Just 2 more questions :P :
1. When creating database, is there any "hibernate" way to do it automaticly ? Or we need to create database and after that create objects, map fields with columns etc ?
2. let's say i've made a table and i have an mapped object. I am doing some inserts, updates and everything is fine and after 1 month i've made a a lot of "querys" using that object in my project. I conclude that i have to add a column. Do i need to get back to all places in my project and use that column and insert something, at least null? Or null is automaticly ? Or deleting column , is there any problem with it ? Just wondering how hard is to keep mapped my database with my hibernate objects. Because we all know how it is in real life that not everything is going like we assumed, and some changes need to be done
 
Richard Chesterwood
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Krystian Kowalski wrote:Thanks for your answer, you made it more cleaner for me now
It looks way batter than writing all this things in Strings with jdbc.
Just 2 more questions :P :
1. When creating database, is there any "hibernate" way to do it automaticly ? Or we need to create database and after that create objects, map fields with columns etc ?
2. let's say i've made a table and i have an mapped object. I am doing some inserts, updates and everything is fine and after 1 month i've made a a lot of "querys" using that object in my project. I conclude that i have to add a column. Do i need to get back to all places in my project and use that column and insert something, at least null? Or null is automaticly ? Or deleting column , is there any problem with it ? Just wondering how hard is to keep mapped my database with my hibernate objects. Because we all know how it is in real life that not everything is going like we assumed, and some changes need to be done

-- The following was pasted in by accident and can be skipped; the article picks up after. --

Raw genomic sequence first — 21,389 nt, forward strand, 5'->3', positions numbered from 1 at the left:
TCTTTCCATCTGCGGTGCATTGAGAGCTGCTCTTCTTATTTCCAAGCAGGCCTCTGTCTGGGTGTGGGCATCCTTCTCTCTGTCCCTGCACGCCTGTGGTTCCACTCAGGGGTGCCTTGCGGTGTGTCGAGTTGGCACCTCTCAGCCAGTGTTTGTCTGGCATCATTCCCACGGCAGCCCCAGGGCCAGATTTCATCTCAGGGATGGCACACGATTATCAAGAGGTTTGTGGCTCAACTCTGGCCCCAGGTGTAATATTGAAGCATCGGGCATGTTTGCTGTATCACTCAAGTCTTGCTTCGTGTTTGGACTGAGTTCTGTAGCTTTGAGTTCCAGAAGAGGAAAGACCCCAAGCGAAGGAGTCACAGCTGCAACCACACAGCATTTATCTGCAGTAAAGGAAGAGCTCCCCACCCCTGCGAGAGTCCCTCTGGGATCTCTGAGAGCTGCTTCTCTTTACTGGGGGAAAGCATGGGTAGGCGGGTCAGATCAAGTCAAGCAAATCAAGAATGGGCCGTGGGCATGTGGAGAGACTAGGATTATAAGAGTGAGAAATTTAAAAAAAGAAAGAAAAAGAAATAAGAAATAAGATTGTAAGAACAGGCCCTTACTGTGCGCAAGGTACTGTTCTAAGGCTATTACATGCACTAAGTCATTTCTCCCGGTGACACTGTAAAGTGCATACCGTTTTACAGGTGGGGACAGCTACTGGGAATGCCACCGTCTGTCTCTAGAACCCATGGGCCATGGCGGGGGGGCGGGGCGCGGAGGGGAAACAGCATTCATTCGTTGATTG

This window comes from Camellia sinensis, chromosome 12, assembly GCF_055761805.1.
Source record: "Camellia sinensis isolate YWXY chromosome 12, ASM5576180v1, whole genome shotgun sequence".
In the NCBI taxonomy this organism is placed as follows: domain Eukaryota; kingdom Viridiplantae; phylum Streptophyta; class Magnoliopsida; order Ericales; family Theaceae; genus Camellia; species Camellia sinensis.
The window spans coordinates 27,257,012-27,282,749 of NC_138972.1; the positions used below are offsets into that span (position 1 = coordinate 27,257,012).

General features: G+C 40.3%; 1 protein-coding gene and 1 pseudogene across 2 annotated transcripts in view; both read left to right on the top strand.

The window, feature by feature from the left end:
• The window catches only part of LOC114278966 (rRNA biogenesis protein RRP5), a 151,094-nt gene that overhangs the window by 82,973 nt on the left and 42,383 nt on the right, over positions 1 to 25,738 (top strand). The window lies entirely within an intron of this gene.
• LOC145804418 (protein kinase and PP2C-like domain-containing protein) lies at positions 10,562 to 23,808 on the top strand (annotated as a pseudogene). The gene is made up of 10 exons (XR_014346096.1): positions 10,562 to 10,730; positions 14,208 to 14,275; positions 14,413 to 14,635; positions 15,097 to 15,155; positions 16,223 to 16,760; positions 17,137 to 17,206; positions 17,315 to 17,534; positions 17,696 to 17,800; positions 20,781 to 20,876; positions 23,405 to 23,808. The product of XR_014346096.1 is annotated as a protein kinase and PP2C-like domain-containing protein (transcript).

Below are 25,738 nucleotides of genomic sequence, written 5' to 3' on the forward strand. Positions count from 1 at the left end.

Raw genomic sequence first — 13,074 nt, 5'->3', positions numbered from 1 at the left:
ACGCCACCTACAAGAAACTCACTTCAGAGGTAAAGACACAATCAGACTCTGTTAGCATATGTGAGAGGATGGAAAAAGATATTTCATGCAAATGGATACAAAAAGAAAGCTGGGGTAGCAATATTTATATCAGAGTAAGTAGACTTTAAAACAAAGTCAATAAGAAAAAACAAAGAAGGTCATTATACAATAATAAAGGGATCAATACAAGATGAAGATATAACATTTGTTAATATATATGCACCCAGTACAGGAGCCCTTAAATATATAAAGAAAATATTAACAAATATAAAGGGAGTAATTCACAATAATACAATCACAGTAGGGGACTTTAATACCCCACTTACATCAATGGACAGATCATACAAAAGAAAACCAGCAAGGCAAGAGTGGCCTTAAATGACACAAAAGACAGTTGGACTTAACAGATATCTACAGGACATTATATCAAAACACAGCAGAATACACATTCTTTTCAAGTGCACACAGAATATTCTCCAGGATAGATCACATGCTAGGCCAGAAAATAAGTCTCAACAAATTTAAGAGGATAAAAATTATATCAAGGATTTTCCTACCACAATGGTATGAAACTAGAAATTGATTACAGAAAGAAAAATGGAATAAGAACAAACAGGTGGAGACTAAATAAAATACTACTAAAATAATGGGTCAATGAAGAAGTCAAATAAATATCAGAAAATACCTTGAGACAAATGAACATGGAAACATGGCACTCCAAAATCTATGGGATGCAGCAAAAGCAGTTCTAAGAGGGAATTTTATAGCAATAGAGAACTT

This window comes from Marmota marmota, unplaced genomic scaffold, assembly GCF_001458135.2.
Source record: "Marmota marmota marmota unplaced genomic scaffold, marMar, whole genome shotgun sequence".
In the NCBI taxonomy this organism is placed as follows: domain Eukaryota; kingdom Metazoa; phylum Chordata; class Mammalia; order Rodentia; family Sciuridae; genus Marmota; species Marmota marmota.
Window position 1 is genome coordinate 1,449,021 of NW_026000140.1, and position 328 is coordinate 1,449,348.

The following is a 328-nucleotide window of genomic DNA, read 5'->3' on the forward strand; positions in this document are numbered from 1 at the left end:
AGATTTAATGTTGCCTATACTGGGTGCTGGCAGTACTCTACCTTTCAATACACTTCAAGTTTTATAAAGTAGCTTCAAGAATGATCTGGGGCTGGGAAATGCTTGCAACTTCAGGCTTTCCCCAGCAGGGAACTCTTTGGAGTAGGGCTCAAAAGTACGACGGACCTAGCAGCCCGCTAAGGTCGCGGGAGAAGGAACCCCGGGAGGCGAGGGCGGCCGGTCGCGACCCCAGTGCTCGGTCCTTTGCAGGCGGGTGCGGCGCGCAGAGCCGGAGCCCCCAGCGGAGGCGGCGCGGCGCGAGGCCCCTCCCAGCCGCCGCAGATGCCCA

Hi again,

1: yes, you can switch on "auto DDL generation" - we do that on the course to save time, and of course this is useful for some projects that don't need a fine tuned schema or DBA (eg smallish web applications). Of course, this can also be switched off.

2: the column would be automatically added to your schema and the table would default to null (unless you do a tweak or add the column manually). You would then add an attribute into whichever class you're mapping to - and now automatically all of the hibernate generated queries, updates and inserts will include that column. Pretty much the same thing in reverse if you remove. If you delete a column, then you would remove that attribute from the mapped class, and again the inserts etc would not include that column (Note: the auto DDL doesn't delete columns automatically, you would need to do this manually in the database).

I hope that helps!

Richard.
 
Richard Chesterwood
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We've uploaded a chapter from the course to youtube as a private unlisted video for JavaRanch (I hope it's ok to link here, if not let me know and I'll take the link down!)



This chapter is late in the course, so don't be put off if it feels a bit advanced - by this point in the course you'll be well advanced yourself. The first 30 minutes or so are about Batch Fetching which is a bit deep (including the infamous n+1 selects problem), but towards the end we talk about the kinds of things that many have asked about - such as when NOT to use hibernate, and what the alternatives are.

I hope it's useful - I don't know how long the link will be live, but at least for this week.

Richard.
 
Krystian Kowalski
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Thanks I hope i will have pleasure to learn hibernate from your course